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Missing gun belonging to Brian Laundrie's parents wasn't made public due to 'frenzied atmosphere,' family attorney says

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Missing gun belonging to Brian Laundrie's parents wasn't made public due to 'frenzied atmosphere,' family attorney says

By Taylor Romine and Dakin Andone, CNN

(CNN) -- Brian Laundrie's parents discovered a handgun was missing when they voluntarily surrendered their firearms to law enforcement the same day they informed authorities that their son was missing, according to the family's attorney, Steven Bertolino.

Bertolino's comments come days after a Florida medical examiner confirmed Laundrie, who was the subject of a weekslong manhunt following the disappearance of his fiancé Gabby Petito, died by suicide from a gunshot wound to the head. Laundrie's remains were found in a Florida nature reserve last month.

Laundrie's parents, Chris and Roberta Laundrie, were surrendering their guns to law enforcement on September 17 -- the same day they reported their son missing -- when they discovered one handgun was not in its case, Bertolino told CNN Friday. The FBI and North Port, Florida, police were present at the time of the discovery, he said.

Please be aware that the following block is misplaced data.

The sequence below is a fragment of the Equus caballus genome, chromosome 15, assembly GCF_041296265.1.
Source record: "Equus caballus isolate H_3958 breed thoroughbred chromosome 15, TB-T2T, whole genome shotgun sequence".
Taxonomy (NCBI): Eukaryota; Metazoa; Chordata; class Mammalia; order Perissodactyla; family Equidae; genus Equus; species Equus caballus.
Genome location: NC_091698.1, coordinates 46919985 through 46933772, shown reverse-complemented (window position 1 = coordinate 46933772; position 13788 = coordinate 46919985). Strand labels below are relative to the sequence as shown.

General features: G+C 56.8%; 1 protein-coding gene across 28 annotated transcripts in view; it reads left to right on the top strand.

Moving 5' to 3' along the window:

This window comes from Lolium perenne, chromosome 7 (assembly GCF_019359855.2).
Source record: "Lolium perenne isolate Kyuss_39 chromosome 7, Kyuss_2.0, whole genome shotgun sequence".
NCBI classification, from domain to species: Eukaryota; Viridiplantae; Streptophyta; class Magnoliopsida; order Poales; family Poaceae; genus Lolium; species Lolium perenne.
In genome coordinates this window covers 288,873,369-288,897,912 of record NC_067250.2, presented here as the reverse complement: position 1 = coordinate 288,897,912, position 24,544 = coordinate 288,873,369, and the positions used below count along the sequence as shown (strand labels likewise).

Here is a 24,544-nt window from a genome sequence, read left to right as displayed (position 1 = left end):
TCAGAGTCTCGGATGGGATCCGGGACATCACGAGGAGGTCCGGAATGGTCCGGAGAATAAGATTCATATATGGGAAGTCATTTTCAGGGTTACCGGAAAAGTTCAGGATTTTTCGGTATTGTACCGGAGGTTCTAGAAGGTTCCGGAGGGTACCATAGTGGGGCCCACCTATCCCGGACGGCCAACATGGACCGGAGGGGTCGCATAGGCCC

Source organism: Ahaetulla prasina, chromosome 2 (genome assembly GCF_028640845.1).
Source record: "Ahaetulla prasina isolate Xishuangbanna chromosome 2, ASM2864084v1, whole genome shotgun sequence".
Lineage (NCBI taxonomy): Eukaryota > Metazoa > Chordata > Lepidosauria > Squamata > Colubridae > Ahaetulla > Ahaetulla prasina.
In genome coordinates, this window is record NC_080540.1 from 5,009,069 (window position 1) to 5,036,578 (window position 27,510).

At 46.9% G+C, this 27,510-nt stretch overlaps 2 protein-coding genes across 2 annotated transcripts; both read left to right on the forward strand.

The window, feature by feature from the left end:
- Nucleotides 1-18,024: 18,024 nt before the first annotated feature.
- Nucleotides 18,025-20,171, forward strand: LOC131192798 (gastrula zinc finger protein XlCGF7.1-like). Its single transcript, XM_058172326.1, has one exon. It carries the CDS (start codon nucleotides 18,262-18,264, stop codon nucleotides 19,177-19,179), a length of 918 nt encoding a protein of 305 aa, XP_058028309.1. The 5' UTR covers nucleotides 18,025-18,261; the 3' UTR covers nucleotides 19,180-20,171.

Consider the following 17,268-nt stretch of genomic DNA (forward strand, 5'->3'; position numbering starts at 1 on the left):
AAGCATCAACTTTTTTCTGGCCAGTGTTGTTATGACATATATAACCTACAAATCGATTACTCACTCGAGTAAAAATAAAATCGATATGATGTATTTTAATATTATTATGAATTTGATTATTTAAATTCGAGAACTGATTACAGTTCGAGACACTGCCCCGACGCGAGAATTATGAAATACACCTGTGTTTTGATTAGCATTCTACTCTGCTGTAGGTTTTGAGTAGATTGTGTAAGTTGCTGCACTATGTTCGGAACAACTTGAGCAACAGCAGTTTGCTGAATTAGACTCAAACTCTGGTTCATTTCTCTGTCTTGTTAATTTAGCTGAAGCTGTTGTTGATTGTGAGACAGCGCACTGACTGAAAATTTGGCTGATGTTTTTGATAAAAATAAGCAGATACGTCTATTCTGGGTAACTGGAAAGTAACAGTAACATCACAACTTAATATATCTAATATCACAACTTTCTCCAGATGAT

Asked why information about the missing gun was not publicly shared, Bertolino told CNN he and law enforcement agreed "it was best for that information to not be public."

"Imagine, with the frenzied atmosphere at the time, if the public thought Brian had a gun," Bertolino said. "I cannot speak to why (law enforcement) did not reveal the info but we spoke about it at the time and I believe they felt as I did."

CNN has reached out to the FBI for comment. North Port Police did not immediately respond to a request for comment Friday.

Laundrie vanished from his parents' home in North Port just days after Petito had been reported missing. The couple had been traveling across the country over the summer in a converted van before Laundrie returned home without Petito on September 1.

Laundrie vanished days after Petito was reported missing, sparking a multistate investigation and capturing the attention of social media sleuths. Petito's remains were found in Wyoming on September 19, and her death was ruled a homicide by manual strangulation.

In the meantime, authorities focused their search for Laundrie on the vast Florida nature reserve where his remains were eventually found October 20. On Friday, Bertolino said he did not know whether a gun was found near Brian's remains or possessions.

While the Florida District Twelve medical examiner's office confirmed Laundrie had died of suicide, the office said it would not make the autopsy report public "until the law enforcement investigation is complete," the office said in a release.

The circumstances that led to Petito's death remain a mystery. The FBI described her fiancé as a "person of interest" in her murder, but he did not face charges in her death. A federal grand jury had indicted him for allegedly using two accounts that belonged to someone else in the days after Petito died.